Question: In the original CSI there are two technical people who do the DNA testing and things like that. One of the characters' names is Greg. I don't know what the other one's name is, but I would like to know what other show he played on. My husband and I have been racking our brains trying to remember. Please let us know. Thank you. Nicole, Billings, Mont.
Televisionary: I assume you're talking about medical examiner Dr. Al Robbins (and if you're not, I'm certain to be corrected by the legions of fans who delight in spanking me with the correction stick.)
Robert David Hall, who plays him, has kept himself quite busy throughout the years. You may have spotted him on such shows as The Practice, Family Law,
Question: What was Det. Tubbs's undercover name on the series Miami Vice? F.J.W., Lindenwold, N.J.
Televisionary: Ricardo Tubbs (Philip Michael Thomas) usually went by the name Ricardo Cooper, while Sonny Crocket (Don Johnson) was Sonny Burnett.
Question: Who was the past Family Feud host who committed suicide? Angie
Televisionary: That was stand-up comedian Ray Combs, who hosted the show from 1988 to 1994.
Family Feud, hosted in its first incarnation by Richard Dawson (Hogan's Heroes), was a hit on ABC's daytime schedule and as a syndicated version over its initial 1977-85 run. CBS brought the show, hosted by Combs, back in the daytime in '88 and followed with a syndicated version, but both struggled. They replaced Combs with Dawson for its final year.
Sadly, after losing the Feud job, Combs suffered a painful spinal injury in a car accident, in addition to financial problems and the break-up of his marriage. In 1996, he hanged himself in the closet of his room
Question: This one can't be true, so please tell me it's not. A friend tried to tell me that instead of being angry former child stars, the Olsen twins have more money than they did when Full House was on. Urban legend, right? Patty S., Rushford, Minn.
Televisionary: Wrong, Patty, although I'll admit it's surprising, given the all-too common scenario played out by those who've gone before. If the twins' childhood careers had followed those of other, more unfortunate, kid stars, they'd be cursing their thieving parents on E! right about now.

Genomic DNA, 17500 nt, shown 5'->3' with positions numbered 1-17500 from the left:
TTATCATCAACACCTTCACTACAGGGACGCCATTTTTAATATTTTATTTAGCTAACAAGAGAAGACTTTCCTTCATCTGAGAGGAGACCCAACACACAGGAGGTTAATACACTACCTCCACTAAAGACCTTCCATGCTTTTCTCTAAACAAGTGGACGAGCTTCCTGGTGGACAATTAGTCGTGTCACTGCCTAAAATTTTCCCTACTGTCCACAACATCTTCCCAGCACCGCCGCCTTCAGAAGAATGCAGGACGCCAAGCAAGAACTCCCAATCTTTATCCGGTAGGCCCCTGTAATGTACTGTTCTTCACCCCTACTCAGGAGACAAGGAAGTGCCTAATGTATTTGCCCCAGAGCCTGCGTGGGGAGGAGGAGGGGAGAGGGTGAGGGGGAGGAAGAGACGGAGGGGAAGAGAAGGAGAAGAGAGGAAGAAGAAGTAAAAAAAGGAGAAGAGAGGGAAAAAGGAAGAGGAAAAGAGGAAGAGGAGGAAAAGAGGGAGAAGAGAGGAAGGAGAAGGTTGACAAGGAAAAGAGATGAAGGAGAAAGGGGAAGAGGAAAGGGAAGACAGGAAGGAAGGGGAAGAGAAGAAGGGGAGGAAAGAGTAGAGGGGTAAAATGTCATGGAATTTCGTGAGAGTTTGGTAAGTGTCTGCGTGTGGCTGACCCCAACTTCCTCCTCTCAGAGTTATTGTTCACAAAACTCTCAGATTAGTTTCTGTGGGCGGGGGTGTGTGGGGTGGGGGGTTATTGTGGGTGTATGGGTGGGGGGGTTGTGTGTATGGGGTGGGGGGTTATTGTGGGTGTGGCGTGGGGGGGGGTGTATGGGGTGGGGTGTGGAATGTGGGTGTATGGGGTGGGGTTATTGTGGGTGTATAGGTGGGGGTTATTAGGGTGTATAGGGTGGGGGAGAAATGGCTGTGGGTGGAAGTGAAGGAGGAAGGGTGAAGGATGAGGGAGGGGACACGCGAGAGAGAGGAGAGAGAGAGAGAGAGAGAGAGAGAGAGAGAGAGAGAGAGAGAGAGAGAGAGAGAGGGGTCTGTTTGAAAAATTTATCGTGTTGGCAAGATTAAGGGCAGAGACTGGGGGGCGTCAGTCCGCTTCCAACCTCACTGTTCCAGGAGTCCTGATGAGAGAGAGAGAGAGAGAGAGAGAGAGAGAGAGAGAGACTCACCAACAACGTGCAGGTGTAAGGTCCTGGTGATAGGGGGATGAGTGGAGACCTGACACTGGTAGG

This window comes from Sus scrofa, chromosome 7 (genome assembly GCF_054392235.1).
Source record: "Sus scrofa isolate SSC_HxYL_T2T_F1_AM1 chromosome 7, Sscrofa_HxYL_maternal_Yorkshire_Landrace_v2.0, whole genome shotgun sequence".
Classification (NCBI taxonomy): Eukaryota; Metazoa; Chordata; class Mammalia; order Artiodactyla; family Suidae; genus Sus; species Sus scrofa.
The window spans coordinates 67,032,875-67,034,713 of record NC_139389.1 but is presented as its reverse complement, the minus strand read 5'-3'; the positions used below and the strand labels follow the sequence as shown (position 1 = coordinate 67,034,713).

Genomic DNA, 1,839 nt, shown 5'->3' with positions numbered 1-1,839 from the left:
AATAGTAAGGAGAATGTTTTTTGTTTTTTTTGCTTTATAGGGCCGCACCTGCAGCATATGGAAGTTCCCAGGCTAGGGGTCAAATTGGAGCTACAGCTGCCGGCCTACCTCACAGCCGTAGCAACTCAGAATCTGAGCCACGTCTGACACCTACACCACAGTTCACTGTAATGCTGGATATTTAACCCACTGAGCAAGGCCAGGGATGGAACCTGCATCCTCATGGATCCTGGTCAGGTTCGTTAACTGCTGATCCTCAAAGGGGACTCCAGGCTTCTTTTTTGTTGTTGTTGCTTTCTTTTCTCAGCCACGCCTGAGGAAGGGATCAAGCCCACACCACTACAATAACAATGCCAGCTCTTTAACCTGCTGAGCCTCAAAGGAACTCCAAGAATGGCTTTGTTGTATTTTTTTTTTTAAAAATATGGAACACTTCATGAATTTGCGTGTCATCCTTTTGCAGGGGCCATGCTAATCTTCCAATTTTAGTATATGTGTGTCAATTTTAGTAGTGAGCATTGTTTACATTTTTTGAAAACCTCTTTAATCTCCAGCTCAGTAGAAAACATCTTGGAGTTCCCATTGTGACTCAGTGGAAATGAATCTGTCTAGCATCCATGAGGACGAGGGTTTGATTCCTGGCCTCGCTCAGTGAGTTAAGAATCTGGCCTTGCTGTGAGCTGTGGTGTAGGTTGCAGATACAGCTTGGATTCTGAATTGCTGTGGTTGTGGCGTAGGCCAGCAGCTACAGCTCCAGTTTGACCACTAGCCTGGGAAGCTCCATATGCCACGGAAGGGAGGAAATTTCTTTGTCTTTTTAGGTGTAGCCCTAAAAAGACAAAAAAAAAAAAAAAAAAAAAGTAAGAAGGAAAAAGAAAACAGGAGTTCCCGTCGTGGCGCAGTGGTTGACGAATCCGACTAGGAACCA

But it hasn't happened that way. Matter of fact, Mary-Kate and Ashley, who switched off playing wee Michelle Tanner during the hit ABC comedy's 1987-95 run, are basically a living brand. And between cl
Question: I'm going crazy! I've been watching reruns of The Cosby Show from the '80s. In so many of the episodes, Bill Cosby wears a black-and-white pin that looks like it has an s and p on it. Will you please tell me what significance this pin had and what it represented? Janet T., Martinsville, Ind.
Televisionary: Actually, the pin had the initials "S.D." on it, along with a small "Jr." Cosby wore it in memory of Sammy Davis Jr., who died in 1990.
The end is near for those oh-so-very self-aware Dawson's Creek kids. The drama caps its six-year run on the WB with a two-hour time-tripping swan song on May 14 written by series creator Kevin Williamson. In his first interview since paddling back to Creek, Williamson who left the show at the end of Season One to focus on other projects gives TV Guide Online the lowdown on why he decided to return, whether Joey (Katie Holmes) will finally choose either Dawson (James Van Der Beek) or Pacey (Joshua Jackson) and what Creek plot he thinks his successors botched.
With war coverage blanketing the airwaves, the networks have been forced to make some schedule changes. Among the shifts: ABC is holding the remaining episodes of its struggling reality show The Family until summer; the finale of CBS's Star Search, interrupted last Wednesday, will air on April 2; and NBC will go with reruns of its Must-See Thursday comedies on Tuesday.
On Academy Awards night, war protesters crowded the streets around Hollywood's Kodak Theater for several blocks in every direction. Inside, Bowling for Columbine director Michael Moore who won best documentary feature lent his controversial voice to them all with his "Shame on you, Mr. Bush!" acceptance speech. Just afterward, the scruffy rabble rouser braved the backstage press room to explain himself.
First off, Moore recounted what viewers may've missed when Oscar's orchestra drowned out his anti-Dubya rant. "I don't know if you heard it or not," he told reporters. "I just said that anybody who's got both the Pope and the Dixie Chicks against them is not long for the White House!"
Emboldened by winning an Oscar for griping about the U.S. government, Moore clearly had no regrets about waxing political. "I'm an American, and you don't leave your citizenship at the door when you enter the
In a time of war, battles between the rich and famous over little statuettes
that justify big paydays and bigger egos seem, to put it mildly, trivial
and Oscar knows it. So, out of respect for the soldiers who are, for better or worse, risking their necks in the Middle East, the producers of last night's 75th Annual Academy Awards ceremony didn't merely trot out the usual who's who of Hollywood stars; instead, they let march a parade of stars and stripes.
Right from the kickoff of ABC's three-and-a-half-hour telecast, it was
obvious that the colors of the evening would be red, white and blue, not
gold. In fact, host Steve Martin began his uproarious opening monologue by observing the steps that execs had taken to irritate the Iraqi forces: "You
probably noticed there was no fancy red carpet tonight," he said in his
winning, deadpan style. "That'll send 'em a message." Not a moment later,
the good-humor man instructed